Rice University professor Richard Baraniuk has a giant vision: to create a free global online education system that puts the power of creation and collaboration in the hands of teachers worldwide. He’s realizing that vision with Connexions, a website that allows teachers to quickly „create, rip, mix and burn” coursework — without fear of copyright violations. Think of it as Napster for education. Connexions’ open-source system cuts out the textbook, allowing teachers to share course materials, modify existing work and disseminate it to their students — all for free, thanks to Creative Commons licensing. Baraniuk envisions Connexions as a repository where the most up-to-date material can be shared and reviewed (it’s far more efficient than waiting for a textbook to be printed); it could become a powerful force in leveling the education playing field. Currently encompassing hundreds of online courses and used by a million people worldwide, Baraniuk’s virtual educational system is revolutionizing the way people teach and learn.
Baraniuk has received numerous awards, including a NATO postdoctoral fellowship from NSERC in 1992, the National Young Investigator award from the National Science Foundation in 1994, a Young Investigator Award from the Office of Naval Research in 1995, the Rosenbaum Fellowship from the Isaac Newton Institute of Cambridge University in 1998, the University of Illinois at Urbana–Champaign ECE Young Alumni Achievement Award in 2000, and the Wavelet Pioneer Award from SPIE in 2008. Connexions received the Tech Museum Laureate Award from the Tech Museum of Innovation in 2006, and Baraniuk was selected as one of Edutopia Magazine’s Daring Dozen educators in 2007. In 2008, Baraniuk received the Internet Pioneer Award from Berkman Center for Internet & Society, and in 2009 he received the World Technology Award for education. Baraniuk was elected a Fellow of the IEEE in 2001 and a Fellow of the American Association for the Advancement of Science in 2009.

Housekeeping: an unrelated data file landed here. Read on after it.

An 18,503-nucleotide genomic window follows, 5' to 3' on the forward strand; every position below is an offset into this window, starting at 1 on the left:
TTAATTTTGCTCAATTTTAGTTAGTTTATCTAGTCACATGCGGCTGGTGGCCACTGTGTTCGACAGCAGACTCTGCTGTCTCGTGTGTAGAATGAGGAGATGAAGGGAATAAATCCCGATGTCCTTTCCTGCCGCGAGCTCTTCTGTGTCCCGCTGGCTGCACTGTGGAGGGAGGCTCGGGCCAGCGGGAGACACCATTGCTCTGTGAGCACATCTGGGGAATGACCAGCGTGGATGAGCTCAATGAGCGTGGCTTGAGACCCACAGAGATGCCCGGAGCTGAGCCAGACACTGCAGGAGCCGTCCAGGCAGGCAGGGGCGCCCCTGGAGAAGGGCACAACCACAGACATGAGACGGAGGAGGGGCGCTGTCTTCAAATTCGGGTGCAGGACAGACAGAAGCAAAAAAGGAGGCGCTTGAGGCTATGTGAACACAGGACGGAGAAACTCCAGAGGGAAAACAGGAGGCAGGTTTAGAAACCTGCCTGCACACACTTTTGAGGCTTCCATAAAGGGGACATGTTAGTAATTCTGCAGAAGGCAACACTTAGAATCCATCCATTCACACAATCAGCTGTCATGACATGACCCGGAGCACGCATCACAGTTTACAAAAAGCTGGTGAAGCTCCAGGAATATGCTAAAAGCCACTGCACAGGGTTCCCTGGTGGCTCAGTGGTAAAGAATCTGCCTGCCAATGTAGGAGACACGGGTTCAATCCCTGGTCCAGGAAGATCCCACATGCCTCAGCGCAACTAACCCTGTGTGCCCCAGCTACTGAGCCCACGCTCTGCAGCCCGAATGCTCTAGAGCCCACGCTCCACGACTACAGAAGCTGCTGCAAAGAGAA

In 2012, Dr. Baraniuk launched OpenStax College, a non-profit initiative to develop high-quality free college textbooks for some of world’s most at-risk students. As of March 2015, OpenStax College textbooks have been adopted at 1200 institutions, saving 300,000 students over $30 million.
Currently, Dr. Baraniuk is developing advanced machine learning algorithms and a software platform for a personalized learning system called OpenStax Tutor that integrates text, video, simulations, problems, feedback hints, and tutoring and optimizes each student’s learning experience based on their background, context, and learning goals.
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